After posting several months of improvements, home prices weakened in August, according to Standard & Poor’s Case-Shiller home price indices released Tuesday.

David M. Blitzer, chairman of Standard & Poor’s index committee, called it “a disappointing report….the housing market seems to have stabilized at new lows. At this time, it does not seem that any of the markets are hanging on to the temporary momentum caused by the home buyers’ tax credits.”

The 10-city index, which includes Boston, Chicago, Denver, Las Vegas, Los Angeles, Miami, New York, San Diego, San Francisco, and Washington, posted a 0.1% monthly decline and just a 2.6% annual gain. The 20-city composite, which incorporates the 10 cities above as well as Atlanta, Charlotte, Cleveland, Dallas, Detroit, Minneapolis, Phoenix; Portland, Ore.; Seattle, and Tampa, reported a 0.2% monthly slip and a 1.7% annual gain.

The reason for the poor monthly index numbers was a broad decline in home prices across the country. Fifteen of the 20 major housing markets tracked by Case-Shiller saw values sink in August, and the five that did improve posted just “marginal improvements” of less than 1%.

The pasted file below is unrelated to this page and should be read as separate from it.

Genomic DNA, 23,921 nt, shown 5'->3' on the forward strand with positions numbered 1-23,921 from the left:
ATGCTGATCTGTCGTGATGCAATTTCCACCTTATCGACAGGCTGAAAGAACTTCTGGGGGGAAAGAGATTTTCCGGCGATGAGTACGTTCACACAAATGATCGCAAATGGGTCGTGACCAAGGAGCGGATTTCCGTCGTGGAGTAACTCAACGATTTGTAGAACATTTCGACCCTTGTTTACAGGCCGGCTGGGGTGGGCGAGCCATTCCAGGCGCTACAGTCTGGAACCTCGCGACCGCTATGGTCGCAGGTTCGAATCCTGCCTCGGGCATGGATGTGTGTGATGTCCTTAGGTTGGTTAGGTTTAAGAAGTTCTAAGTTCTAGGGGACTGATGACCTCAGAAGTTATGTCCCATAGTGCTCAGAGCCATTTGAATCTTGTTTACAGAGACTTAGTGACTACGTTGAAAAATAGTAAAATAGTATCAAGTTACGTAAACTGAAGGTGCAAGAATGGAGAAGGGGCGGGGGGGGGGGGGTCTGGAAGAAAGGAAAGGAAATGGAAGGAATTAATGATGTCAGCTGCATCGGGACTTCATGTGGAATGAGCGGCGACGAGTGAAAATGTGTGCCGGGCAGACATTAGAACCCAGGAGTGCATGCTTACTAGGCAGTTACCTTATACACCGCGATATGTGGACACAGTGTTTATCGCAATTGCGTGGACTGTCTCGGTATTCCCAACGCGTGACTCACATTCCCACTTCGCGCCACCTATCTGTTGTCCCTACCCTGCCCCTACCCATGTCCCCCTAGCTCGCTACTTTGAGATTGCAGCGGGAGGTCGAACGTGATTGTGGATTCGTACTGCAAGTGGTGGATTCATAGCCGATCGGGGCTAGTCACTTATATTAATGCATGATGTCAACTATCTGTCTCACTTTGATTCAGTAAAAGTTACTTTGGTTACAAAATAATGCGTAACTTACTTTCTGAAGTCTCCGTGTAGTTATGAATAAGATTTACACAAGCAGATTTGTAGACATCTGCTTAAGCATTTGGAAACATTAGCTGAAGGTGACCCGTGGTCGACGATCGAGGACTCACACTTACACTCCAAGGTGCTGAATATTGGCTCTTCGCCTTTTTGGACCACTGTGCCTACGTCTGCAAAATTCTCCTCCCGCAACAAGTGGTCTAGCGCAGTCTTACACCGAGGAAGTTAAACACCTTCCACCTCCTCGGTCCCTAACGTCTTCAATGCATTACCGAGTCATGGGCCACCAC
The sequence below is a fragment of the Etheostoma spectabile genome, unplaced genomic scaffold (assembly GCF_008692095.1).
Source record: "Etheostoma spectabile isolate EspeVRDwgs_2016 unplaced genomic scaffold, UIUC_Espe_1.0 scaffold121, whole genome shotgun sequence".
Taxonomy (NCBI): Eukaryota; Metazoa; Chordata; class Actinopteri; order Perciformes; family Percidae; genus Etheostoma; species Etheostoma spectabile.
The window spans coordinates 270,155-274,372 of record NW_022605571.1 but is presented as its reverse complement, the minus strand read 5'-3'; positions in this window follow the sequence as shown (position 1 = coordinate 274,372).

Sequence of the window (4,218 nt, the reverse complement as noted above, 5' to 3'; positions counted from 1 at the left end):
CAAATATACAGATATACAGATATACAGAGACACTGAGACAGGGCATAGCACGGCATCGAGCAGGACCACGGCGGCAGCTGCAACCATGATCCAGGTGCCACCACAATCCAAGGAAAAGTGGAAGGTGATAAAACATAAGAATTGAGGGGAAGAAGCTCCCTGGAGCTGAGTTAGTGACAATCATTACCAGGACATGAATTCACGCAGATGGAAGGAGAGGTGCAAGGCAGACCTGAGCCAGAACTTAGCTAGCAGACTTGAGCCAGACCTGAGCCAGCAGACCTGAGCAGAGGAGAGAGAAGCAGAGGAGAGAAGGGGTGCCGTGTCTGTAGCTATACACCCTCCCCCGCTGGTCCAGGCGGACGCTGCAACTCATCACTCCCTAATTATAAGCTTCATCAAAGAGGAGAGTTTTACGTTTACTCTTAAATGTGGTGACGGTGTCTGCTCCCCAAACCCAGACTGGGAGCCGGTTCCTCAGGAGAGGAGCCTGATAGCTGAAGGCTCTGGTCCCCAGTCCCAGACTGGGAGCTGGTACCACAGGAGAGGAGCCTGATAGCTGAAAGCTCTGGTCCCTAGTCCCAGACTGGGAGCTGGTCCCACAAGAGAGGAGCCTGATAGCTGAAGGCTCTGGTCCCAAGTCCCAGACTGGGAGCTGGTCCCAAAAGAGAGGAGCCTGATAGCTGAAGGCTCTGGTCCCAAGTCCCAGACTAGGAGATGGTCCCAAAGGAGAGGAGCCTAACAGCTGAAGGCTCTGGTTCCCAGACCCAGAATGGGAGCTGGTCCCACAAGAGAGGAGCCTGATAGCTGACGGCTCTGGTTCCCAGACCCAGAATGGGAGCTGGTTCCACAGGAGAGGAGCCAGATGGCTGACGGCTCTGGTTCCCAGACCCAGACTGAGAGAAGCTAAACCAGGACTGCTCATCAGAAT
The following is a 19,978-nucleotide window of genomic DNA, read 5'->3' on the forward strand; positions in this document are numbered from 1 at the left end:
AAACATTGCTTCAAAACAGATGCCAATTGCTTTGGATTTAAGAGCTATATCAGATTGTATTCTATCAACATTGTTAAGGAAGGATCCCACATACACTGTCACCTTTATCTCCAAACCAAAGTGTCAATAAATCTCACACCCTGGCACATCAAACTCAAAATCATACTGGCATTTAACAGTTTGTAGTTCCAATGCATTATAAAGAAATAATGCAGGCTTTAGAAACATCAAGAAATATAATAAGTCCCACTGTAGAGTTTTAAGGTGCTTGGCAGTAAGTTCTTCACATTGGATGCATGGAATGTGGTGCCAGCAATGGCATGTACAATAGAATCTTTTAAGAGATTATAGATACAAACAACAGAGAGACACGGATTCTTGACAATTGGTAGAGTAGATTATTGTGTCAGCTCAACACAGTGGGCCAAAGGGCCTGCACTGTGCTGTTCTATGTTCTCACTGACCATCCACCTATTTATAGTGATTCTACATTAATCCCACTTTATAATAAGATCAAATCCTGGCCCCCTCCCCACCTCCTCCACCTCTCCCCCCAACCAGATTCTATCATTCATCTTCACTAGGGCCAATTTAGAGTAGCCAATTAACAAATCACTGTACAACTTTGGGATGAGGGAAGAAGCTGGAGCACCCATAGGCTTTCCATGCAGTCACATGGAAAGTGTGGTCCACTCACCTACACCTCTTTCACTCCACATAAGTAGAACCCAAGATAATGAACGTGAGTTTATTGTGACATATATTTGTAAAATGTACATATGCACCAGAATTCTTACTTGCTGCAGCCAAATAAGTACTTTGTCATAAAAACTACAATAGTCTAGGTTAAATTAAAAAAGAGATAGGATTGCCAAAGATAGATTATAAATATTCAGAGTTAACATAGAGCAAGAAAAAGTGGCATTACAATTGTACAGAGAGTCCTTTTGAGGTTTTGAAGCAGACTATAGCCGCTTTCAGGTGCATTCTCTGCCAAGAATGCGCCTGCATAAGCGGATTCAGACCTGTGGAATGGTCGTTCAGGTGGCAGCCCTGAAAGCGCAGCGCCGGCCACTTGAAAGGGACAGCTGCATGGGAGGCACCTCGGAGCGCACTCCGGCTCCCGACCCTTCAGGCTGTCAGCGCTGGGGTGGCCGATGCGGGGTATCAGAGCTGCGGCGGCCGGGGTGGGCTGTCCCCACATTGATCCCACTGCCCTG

Those markets with small gains were Chicago, Las Vegas, New York, and Washington, D.C.; and Detroit, which posted the top performance with an admittedly small 0.5% improvement.

Of Case-Shiller’s 20 markets, Phoenix saw the greatest monthly slide, with a 1.3% decline in home prices.

In contrast, the Federal Housing Finance Agency (FHFA) home price index posted a small monthly improvement of 0.4% for August.

This often occurs becuase the Case-Shiller and Federal Housing Finance Agency (FHFA) indices are calculated differently. Case-Shiller focuses on the 20 largest metro housing markets (which are typically more expensive markets) and includes homes purchased with jumbo loans, which can result in more volatile—or at least different--home price changes than the FHFA index.

FHFA’s figures are based on the purchase prices of homes with loans owned or guaranteed by government-sponsored enterprises (GSE) Freddie Mac and Fannie Mae in all 50 states, including home purchases in rural or less constrained markets. Unlike Case-Shiller, which concentrates on individual metropolitan markets, FHFA also looks at home prices by U.S. Census region, which can include several states, an amount of data that can mitigate the highs and lows of home price changes.

Alison Rice is senior editor, online, at BUILDER magazine.

Learn more about markets featured in this article: Atlanta, GA.